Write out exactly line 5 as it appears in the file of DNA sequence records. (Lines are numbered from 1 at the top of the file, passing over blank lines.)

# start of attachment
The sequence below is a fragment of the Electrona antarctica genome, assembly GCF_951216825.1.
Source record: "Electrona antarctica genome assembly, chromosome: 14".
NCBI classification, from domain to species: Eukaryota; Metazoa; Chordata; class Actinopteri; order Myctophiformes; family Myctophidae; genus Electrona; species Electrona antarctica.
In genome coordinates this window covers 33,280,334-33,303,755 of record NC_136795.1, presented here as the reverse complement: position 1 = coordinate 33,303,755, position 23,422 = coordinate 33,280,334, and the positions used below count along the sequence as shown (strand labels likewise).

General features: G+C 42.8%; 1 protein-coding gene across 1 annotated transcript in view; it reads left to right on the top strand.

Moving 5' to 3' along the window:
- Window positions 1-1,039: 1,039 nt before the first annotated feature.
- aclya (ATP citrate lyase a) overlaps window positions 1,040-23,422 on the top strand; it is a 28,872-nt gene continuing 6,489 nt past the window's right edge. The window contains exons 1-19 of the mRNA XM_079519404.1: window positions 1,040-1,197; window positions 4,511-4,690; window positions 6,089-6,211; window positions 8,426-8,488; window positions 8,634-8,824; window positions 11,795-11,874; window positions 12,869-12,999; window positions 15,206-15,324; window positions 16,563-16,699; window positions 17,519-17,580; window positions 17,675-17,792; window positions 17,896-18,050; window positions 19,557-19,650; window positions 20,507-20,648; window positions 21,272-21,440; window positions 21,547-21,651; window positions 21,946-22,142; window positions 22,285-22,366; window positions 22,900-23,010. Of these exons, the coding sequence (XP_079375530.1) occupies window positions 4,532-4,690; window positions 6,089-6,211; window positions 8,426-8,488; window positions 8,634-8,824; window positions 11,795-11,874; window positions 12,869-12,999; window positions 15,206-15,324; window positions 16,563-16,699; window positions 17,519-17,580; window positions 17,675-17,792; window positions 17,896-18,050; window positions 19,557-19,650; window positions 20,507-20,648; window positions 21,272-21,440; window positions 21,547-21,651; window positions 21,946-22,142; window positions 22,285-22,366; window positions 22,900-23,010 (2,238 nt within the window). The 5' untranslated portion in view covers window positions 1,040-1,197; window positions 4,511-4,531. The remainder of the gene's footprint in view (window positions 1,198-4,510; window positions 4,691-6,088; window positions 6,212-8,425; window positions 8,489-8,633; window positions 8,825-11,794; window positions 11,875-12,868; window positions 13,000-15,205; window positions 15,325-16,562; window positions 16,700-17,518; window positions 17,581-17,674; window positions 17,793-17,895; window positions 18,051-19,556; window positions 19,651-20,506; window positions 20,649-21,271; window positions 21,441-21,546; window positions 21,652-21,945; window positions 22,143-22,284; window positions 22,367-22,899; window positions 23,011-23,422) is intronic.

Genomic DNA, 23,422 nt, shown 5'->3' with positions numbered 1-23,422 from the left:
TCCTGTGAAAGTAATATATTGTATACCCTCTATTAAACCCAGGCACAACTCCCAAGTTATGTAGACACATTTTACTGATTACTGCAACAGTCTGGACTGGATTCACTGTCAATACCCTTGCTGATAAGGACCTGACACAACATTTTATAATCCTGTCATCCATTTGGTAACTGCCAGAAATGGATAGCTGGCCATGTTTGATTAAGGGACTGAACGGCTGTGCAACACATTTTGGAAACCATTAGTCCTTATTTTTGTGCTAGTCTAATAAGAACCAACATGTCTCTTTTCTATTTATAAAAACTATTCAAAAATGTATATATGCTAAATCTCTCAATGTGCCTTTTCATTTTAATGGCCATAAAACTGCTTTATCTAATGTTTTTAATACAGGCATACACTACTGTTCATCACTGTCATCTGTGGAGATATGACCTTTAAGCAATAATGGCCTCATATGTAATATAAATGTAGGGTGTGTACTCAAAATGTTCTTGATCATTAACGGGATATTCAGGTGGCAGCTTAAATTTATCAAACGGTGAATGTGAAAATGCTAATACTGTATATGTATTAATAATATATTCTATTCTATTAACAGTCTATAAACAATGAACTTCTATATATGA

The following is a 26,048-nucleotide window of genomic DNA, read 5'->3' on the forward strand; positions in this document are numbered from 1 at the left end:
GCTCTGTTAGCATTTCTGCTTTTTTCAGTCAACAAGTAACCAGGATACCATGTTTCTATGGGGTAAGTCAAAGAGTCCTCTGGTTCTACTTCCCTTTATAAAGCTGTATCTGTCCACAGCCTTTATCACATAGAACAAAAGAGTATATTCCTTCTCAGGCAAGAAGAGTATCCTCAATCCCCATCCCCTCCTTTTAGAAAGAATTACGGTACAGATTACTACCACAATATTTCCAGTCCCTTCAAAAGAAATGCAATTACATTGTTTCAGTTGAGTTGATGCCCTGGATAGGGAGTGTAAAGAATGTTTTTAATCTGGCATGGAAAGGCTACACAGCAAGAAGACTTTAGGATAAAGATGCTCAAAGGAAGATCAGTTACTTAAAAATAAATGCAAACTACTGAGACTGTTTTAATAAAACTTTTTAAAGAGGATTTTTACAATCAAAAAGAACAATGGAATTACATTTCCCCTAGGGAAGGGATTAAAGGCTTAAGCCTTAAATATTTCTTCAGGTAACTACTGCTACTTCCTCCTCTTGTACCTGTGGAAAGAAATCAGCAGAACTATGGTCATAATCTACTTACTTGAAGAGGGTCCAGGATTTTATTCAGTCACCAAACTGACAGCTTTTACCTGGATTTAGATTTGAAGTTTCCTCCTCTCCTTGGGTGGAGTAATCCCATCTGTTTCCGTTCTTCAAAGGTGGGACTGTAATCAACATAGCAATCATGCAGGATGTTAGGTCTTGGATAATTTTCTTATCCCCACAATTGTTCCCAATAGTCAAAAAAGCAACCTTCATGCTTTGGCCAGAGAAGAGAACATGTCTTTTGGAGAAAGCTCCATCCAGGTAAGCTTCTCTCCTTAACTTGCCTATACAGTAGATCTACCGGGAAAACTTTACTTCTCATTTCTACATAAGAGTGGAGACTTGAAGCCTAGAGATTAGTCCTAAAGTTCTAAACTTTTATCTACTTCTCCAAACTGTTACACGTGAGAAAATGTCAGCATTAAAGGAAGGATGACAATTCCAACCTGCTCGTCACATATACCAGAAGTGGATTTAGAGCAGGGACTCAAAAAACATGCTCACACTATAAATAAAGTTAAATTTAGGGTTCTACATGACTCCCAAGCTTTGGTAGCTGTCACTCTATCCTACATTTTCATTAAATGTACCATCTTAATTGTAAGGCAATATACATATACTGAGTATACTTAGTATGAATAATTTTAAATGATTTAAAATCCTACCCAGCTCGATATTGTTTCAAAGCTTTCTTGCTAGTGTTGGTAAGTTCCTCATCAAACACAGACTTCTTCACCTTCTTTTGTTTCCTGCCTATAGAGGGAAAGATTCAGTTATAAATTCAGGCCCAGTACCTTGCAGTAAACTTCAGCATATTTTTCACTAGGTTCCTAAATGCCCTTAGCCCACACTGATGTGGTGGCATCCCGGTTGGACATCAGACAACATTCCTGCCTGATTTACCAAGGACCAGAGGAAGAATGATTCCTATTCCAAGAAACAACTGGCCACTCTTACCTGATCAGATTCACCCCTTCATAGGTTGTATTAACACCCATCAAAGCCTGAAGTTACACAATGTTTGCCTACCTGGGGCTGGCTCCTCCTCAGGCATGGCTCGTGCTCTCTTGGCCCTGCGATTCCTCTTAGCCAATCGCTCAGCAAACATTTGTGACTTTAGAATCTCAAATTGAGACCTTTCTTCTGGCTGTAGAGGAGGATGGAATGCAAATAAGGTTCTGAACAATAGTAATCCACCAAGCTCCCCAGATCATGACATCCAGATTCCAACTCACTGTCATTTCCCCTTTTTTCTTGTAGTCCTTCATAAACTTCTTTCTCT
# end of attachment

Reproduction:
General features: G+C 42.8%; 1 protein-coding gene across 1 annotated transcript in view; it reads left to right on the top strand.